Are your shoulders tight?
Written by Dave Lipson

Shoulder mobility is an essential component of good human movement and effective training programs. If we are training the upper body to pull and push in multiple planes through a full range of motion, shoulder mobility is a necessity. Too many times I have walked into CrossFit gyms and watched tight shoulders muscle through compromised range of motion. There are lots of unstable spinal positions and open rib cages working in an effort to steal movement for tight shoulders, lots of pressing in front of the head, and grinding kipping pull-ups. For many people it is not a matter of if, but rather when they will injure a shoulder. Before we start adding load and intensity to those overhead exercises, let’s look at the ability to stabilize the spine while opening the shoulder in an overhead support known as the active shoulder position.

What is Active Shoulder Support?
Active shoulder refers to a position of the body at which the bones of the upper extremities stack up evenly over each other to provide a structural support overhead, while the midline (spine) of the body stays braced and locked down by the rib cage. It is indicated by the following:

  • Elbows locked out and shoulders shrugged up
  • Actively and continually applying upward pressure
  • Braced belly with a closed rib cage
  • Shoulder angle open with arms directly above the mid foot, bi-secting the hip and knee in the frontal plane

Self Shoulder Assessment #1

Preparation: Raise one arm, bend elbow, and reach down across back, with palm facing upper back. Position opposite arm down behind back and reach up across back with back of hand against back.  (As shown in photos above.)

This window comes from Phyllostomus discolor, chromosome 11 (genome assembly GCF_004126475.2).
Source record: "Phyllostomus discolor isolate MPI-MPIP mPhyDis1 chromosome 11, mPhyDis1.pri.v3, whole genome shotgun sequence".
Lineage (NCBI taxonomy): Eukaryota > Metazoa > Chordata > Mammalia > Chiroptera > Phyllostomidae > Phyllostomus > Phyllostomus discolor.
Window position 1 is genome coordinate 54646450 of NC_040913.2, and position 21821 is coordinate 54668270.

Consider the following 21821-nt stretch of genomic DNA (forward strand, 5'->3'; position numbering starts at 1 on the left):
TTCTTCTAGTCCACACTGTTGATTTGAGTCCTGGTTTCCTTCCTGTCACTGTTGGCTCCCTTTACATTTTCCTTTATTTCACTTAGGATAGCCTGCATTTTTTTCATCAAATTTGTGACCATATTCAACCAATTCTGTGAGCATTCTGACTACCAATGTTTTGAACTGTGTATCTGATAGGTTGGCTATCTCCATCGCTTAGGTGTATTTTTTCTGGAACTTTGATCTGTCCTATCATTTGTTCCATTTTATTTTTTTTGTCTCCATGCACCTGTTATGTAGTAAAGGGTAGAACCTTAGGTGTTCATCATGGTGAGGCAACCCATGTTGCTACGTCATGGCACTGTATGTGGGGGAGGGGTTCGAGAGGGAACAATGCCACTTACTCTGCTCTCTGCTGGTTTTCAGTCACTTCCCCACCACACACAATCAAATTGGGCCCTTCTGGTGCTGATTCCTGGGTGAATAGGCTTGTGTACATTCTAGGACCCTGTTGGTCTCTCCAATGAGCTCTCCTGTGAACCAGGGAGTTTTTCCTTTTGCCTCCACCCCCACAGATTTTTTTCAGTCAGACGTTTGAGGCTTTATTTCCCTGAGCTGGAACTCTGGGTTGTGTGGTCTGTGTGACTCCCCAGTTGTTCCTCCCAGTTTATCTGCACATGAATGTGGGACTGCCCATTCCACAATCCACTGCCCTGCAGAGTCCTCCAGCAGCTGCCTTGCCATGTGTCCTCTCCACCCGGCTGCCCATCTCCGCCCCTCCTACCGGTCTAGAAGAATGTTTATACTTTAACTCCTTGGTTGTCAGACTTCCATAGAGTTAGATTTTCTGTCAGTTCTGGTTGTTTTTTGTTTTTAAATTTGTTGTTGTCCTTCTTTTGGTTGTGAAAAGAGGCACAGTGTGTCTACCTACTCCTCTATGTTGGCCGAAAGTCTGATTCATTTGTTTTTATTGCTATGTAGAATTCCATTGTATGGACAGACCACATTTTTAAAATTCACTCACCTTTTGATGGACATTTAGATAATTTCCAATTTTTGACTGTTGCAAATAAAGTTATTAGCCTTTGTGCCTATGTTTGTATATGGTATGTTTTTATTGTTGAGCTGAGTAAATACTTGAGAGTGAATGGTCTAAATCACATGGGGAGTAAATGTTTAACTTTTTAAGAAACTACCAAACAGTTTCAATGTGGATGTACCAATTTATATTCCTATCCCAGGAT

Execution: With fingers extended, try to cross fingers, upper hand over lower hand. Repeat with arms in opposite position.

Measurement: Measure distance from finger tip to finger tip. If fingers overlap, score as a plus. If fingers fail to meet, score as a minus.

Self Shoulder Assessment #2

Preparation: Lay on the ground in a supine position (belly up) with a dowel in an overhead position, hands slightly outside of shoulders.

Execution: Go into a hollow position (feet and shoulder blades off the ground 1-2″) belly tight and rib cage closed, lumber spine pressed into the ground. With arms locked out, keep the hollow and try to pull the bar back towards the ground.

Measurement: Measure the distance from the ground to the dowel in inches.

Bar on ground = excellent
1-2″ = good
3-4″ = fair
5″ or more = poor

Where to go from here?
So the point here isn’t to make anyone feel bad or inadequate. Tight shoulders don’t make you a bad person, a bad crossfitter, or un-fit. We just want you to have a long, fruitful, and injury free experience with CrossFit and in life, as well as allow you to reach your highest athletic potential. Here are some methods, taught to us by Kelly Starrett – performance guru and founder of MobilityWOD, to work on and maintain good shoulder mobility: